No time for the present



Steven Spielberg talked in an interview a while back about how he was always drawn to projects set at least thirty years in the past (e.g., Indiana Jones, Catch Me If You Can, Saving Private Ryan, etc.), or roughly that far in the future (e.g., A.I., Minority Report), or at least things dealing with advanced civilizations (e.g., E.T., Close Encounters).  I can see the draw in this.  Things from the past have their own story that we are free to discover.  Things from the future have a history that we are free to invent.  But things that are of our time are part of our lives, and where's the fun in that?

My house was built in 1925.  It's been refurbished, so it's hardly like it's completely original to that time, but there are elements dating back that far.  In fact, part of the fun in working on the house (e.g., updating the plumbing and writing, etc.) has been in discovering that unknown history literally embedded in its walls.  One of the more recent projects I've been involved in was removing all of the outside walls, siding first, then underlayer, so as to access the space between the studs and add insulation where (believe it or not) there was none previously.  In digging beneath the façade, I've discovered the frames of windows that are no longer there and even a doorway leading out of Stan's room onto the back porch.  There are bits of wiring that can be traced to the mantle where they presumably powered lights.  The lights are gone, but the wires are still active all the way up to their dead ends behind the sheetrock.

Much of the house has already been updated by previous owners.  While I still have knob and tube (ceramic) fittings guiding the cloth-sheathed wiring to its destination in most places, the breaker box is a modern panel with modern NM wiring up to a point, and all the major appliances (range, air conditioning/heating, etc.) are modern and have new wiring.  The plan is to update everything that remains.  As of this writing, I have added additional outlets were none before and upgraded some switches with X10s (smarthome; remote-controlled).  The efficiency of the house increases ever year as well.  In addition to the fiberglass insulation, I've added radiant barrier to the attic and polyurethane board and foam where applicable.  It's a historic house... from the future.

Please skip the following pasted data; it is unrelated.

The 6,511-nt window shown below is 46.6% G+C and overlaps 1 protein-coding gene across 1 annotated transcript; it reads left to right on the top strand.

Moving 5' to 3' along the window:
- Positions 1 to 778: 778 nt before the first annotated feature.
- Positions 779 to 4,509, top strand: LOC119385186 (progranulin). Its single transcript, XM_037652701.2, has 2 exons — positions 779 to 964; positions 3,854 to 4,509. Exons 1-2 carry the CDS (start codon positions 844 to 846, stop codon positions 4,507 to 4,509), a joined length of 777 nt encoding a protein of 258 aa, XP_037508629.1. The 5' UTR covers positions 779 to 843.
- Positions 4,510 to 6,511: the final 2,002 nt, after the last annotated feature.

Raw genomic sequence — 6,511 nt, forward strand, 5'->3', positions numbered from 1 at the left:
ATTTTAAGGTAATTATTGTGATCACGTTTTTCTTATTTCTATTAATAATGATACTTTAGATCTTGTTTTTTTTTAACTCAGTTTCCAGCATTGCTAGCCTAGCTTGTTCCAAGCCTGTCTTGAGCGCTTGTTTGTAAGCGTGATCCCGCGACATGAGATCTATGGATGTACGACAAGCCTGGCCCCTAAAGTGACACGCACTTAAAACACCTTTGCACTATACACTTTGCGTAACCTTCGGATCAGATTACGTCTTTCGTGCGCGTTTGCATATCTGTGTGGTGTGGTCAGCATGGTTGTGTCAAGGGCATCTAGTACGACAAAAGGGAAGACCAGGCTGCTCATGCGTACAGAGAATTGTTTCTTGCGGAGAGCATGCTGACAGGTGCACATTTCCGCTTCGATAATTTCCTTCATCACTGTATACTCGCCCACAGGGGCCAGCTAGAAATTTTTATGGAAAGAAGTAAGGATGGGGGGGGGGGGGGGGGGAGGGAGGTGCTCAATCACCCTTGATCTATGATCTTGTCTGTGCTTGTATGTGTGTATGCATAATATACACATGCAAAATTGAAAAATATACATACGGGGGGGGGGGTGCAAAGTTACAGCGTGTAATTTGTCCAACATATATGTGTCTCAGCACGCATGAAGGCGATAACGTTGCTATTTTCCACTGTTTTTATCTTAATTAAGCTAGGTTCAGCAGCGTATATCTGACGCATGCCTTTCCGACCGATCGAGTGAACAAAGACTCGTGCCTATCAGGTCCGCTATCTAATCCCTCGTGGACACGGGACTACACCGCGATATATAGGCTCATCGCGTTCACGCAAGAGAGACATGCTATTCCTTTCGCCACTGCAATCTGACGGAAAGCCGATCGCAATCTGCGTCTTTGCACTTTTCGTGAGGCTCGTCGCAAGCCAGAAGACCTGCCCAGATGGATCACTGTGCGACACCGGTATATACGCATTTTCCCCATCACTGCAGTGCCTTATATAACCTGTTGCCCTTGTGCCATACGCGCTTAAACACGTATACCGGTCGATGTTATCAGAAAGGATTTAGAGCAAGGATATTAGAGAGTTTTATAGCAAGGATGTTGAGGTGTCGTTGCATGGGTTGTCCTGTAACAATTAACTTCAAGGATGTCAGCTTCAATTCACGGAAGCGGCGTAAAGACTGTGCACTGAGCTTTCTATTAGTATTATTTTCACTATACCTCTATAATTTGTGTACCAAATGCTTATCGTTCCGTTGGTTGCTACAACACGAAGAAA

I'm not big on antiques, but somehow we've collected a smattering of relics from the past that decorate the inside.  In one room we have a non-working 1950s Philco Predicta tv atop an antique table with baroque legs.  In another there's an old Underwood-style manual typewriter sitting on a pedal-driven Singer sewing table.  Ironically, I love modern furniture.  I don't have the money or space for much, but I prefer minimalist things that are more functional than ornamental like the all-glass table in the dining room (only the legs are wooden) or even those glass-top ranges where the burners are invisible, which is what we have in the kitchen.  The floors are classic hardwood, but the walls are painted in solid colors like Planetarium Blue and Cosmic Berry Purple.  The only things hanging on them are guitars.

Even the guitars seem wary of the present.  Sure, I have a few popular standards like a Les Paul and a couple Stratocasters, models that both date from the '50s, but those seem commonplace rather than relics.  The latter category is populated with archtops like my Gretsch 6120 and or the D'Angelico New Yorker or the copy of the "gran bouche" Selmer Maccaferri played by Django Reinhardt around the time the Germans were invading his native France.  Contrast this with the ultra-minimalist Steinberger guitars or the "Rail" bass (both of which do away with even the headstock).  Even the more straight-forward looking instruments often have modified electronics.  I add phase switches or preamps and whatnot to them, usually out of sight, the way gadgets from the future usually are.

Even the music I listen to and play along with bifurcates in a way that completely detours around the present.  I really don't follow a lot of popular music.  I can't tell you who I'm listening to on the rare occasions I find something other than NPR on the radio.  It's not so much because I have some blanket position that "it's all crap" or something similarly sweeping, negative, and dogmatic.  It's just that my interests are elsewhere.  The music I am drawn to tends to be by electronic artists who most folks (i.e., non music nerds) have never heard: Brian Eno, Chicane, M83, Ulrich Schnauss (I'm actually listing favorites here; I'm not intentionally singling out obscure names from my collection).  To me they sound like the future, even some of the tracks recorded thirty years ago.  But then there's this other side of me that listens to... of all things... jazz.  Yeah, I know.  Mind you, it's not that I'm some kind of music snob.  I don't listen to a lot of artists who people consider "the greats."  Most of what I'm into are jazz guitarists: Django Reinhardt, Johnny Smith, Wes Montgomery, Charlie Christian, etc. and then a lot of rockabilly.  Go figure.

We can't help but be immersed in the present, whether we like it or not.  But it's more interesting to find things outside of our own place in time and make them our own.


Copyright 2009 Alexplorer.
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